Boosting Military Deterrence in the Indo-Pacific Region

COMMENTARY Defense

Boosting Military Deterrence in the Indo-Pacific Region

Jul 21st, 2020 3 min read
COMMENTARY BY
Frederico Bartels

Senior Policy Analyst, Defense Budgeting

Frederico Bartels is a senior policy analyst for defense budgeting at The Heritage Foundation's Davis Institute.
Hill Air Force Bases 388th and 419th fighter wings line up 36, F-35A's on the runway to prepare for take-off on November 19, 2018. George Frey / Stringer / Getty Images

Key Takeaways

Even amid the global COVID-19 crisis, the Chinese Communist Party continues its military aggressiveness on the international stage.

Bicameral and bipartisan support for strengthening U.S. military presence in the Indo-Pacific bodes well for American efforts to preserve the peace in the region.

The Indo-Pacific Deterrence Initiative would provide a focal point for the efforts in the region.

Even amid the global COVID-19 crisis, the Chinese Communist Party continues its military aggressiveness on the international stage.

This can be seen in its military activities in waters disputed with Malaysia and Vietnam, around territory controlled by the Philippines, and its threating posture toward Taiwan. The increased use of force to bully others reflects Beijing’s growing sense of power, undergirded by decades of consistently larger defense budgets.

Recognizing these concerning trends, Congress last year asked Admiral Phil Davidson, the military’s Indo-Pacific theater commander, to submit a plan outlining options to enhance deterrence in the region. The plan, carrying the moniker “Regain the Advantage,” proposes five years of investment totaling $20 billion to be applied toward defending American interests in the Indo-Pacific, the region the Defense Department has identified as its priority theater.

More than half of the $20 billion would be spent on increasing the lethality of the military assets in the region, such as homeland defense radars and long-range precision fires, and to improve force posture by means such as building better in-region training facilities and installations to bed-down a more forward-stationed fighter squadron and other forces.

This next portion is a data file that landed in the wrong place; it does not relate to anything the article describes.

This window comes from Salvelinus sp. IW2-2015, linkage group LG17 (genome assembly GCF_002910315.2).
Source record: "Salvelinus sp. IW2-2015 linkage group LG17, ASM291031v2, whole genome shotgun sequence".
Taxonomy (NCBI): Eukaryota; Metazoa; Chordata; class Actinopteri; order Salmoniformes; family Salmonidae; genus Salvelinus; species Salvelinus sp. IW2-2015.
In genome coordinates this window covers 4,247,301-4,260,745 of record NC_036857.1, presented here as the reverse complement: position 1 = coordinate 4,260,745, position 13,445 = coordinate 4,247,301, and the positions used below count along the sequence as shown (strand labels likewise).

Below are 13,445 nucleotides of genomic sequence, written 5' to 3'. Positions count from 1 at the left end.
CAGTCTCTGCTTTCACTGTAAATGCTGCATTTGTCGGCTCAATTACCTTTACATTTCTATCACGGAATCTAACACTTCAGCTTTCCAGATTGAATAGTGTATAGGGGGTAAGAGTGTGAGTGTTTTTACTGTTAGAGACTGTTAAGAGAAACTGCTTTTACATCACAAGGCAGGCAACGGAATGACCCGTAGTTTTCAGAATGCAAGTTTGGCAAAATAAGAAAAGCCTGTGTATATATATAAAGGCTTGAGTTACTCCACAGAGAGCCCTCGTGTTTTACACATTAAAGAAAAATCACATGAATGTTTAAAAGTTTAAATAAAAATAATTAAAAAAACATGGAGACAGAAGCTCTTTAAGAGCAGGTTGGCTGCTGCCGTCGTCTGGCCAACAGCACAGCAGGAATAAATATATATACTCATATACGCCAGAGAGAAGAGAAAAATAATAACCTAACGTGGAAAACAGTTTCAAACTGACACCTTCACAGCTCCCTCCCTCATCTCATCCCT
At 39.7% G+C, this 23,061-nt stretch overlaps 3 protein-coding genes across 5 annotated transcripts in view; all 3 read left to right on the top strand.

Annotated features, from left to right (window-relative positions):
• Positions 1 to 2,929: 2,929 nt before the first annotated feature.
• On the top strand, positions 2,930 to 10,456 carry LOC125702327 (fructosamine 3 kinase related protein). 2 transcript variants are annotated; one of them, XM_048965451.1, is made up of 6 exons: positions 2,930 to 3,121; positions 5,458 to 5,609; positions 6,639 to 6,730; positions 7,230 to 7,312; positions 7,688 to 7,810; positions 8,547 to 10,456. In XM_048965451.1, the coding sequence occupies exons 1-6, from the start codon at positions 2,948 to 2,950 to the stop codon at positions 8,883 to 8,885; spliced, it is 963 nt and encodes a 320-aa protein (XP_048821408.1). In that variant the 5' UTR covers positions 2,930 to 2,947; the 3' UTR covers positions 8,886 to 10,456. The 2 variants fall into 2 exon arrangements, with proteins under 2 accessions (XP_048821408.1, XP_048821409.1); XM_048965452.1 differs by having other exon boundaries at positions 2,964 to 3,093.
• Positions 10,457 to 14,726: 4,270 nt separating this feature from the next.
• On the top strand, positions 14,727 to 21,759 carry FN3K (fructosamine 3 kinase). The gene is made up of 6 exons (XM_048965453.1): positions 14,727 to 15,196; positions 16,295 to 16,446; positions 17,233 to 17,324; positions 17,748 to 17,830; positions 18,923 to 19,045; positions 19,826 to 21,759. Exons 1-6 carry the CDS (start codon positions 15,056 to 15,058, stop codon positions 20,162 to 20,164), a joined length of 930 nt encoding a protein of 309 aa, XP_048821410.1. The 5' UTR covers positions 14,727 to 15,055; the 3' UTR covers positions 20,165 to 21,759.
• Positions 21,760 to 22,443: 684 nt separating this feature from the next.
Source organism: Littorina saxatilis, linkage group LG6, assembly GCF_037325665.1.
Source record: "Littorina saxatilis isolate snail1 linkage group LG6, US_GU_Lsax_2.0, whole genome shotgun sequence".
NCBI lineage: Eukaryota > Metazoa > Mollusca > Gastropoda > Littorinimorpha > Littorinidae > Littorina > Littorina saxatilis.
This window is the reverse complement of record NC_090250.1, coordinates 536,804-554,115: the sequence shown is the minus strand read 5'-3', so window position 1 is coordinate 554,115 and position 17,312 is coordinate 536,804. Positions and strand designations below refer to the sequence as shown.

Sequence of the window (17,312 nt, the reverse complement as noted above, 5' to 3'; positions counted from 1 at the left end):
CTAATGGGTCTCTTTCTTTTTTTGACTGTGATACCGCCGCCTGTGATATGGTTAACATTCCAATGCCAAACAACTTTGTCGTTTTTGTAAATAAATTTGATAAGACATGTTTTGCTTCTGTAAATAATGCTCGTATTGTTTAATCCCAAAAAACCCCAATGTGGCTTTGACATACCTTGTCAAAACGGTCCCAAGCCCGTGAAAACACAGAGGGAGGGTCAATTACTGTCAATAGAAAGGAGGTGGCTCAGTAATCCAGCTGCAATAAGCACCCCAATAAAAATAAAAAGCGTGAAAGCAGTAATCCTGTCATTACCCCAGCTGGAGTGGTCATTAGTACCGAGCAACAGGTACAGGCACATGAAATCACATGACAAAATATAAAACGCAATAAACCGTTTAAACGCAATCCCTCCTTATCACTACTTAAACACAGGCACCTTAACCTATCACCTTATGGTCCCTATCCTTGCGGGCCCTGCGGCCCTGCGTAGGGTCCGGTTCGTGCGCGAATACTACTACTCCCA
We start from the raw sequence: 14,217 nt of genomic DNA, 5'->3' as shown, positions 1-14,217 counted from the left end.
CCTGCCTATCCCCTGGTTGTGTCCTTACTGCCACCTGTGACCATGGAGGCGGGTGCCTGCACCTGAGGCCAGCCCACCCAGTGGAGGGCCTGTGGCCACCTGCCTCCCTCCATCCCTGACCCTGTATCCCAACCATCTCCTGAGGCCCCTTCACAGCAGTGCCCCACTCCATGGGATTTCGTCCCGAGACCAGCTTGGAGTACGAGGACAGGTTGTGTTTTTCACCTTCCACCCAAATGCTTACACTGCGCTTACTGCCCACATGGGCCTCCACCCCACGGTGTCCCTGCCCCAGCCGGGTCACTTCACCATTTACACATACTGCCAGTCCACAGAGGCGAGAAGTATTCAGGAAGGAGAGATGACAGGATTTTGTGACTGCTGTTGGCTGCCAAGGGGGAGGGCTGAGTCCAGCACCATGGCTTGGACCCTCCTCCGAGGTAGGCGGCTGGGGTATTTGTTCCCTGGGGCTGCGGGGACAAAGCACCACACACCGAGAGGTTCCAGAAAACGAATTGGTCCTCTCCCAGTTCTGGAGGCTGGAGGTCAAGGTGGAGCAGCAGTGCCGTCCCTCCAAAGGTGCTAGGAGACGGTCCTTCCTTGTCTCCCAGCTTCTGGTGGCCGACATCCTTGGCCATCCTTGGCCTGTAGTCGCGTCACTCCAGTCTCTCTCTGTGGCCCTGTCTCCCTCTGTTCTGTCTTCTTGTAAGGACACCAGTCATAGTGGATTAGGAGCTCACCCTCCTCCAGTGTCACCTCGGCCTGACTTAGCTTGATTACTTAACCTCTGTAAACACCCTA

Another quarter of the spending would go toward improving logistics and security posture, such as dispersing fuel and ammunition stocks. Taken as a whole, the proposal represents some very practical and useful ideas for improving U.S. deterrence in the Indo-Pacific and putting our forces there in a better posture for warfighting, should it come to that.

Congress is now beginning to seriously consider ways to increase the funding dedicated to the Indo-Pacific region. On the House side, Armed Services Committee Chairman Adam Smith (D-Wash) supports the idea of enhancing deterrence in the Indo-Pacific. Ranking Member Mac Thornberry (R-Texas) has gone a step further, releasing a detailed plan that takes Davidson’s plan and ups the ante, increasing funding in the first year.

On the Senate side, Armed Services Committee Chairman Jim Inhofe (R-Okla.) has come out strongly in support of Davidson’s plan. “The reality is that the military balance in the Indo-Pacific is getting worse,” he noted. “This [Davidson’s] assessment provides critical information for understanding how to reverse this trend and to protect American interests in this important region.”

This emerging bicameral and bipartisan support for strengthening U.S. military presence in the Indo-Pacific bodes well for American efforts to preserve the peace in the region.

But the proposals also highlight a persistent challenge in deciphering the U.S. defense budget: It is extremely difficult to identify the total funding committed to specific efforts like defense of the Indo-Pacific or cybersecurity because it is dispersed among thousands of separate budget lines spread throughout the department. Depending on which analyst you ask and where that person sits, you will never get the same answer. 

The effort to enhance American military deterrence in the Indo-Pacific needs to be accompanied by an effort to create better systems to help lawmakers and analysts understand how much is really being dedicated to the task in the first place. This should not be a question of what percentage of an F-35 at Hill Air Force base is dedicated to the theater, but rather of what the discreet Defense Department programs are that support the mission in the Indo-Pacific. 

There is no question that the United States needs to be more engaged in the Indo-Pacific. The National Security Strategy, the National Defense Strategy and the Indo-Pacific Strategy all point in the same direction: We must meet the increasing challenges to international rules and norms posed by the People’s Republic of China. 

The driving question is how to operationalize it. The Indo-Pacific Deterrence Initiative would provide a focal point for the efforts in the region. Further, the Initiative would allow Congress, the Department of Defense and, most importantly, the American people to get a better sense of what we are doing in the region and what else we can and should be doing. 

This piece originally appeared in The Hill on 5/22/20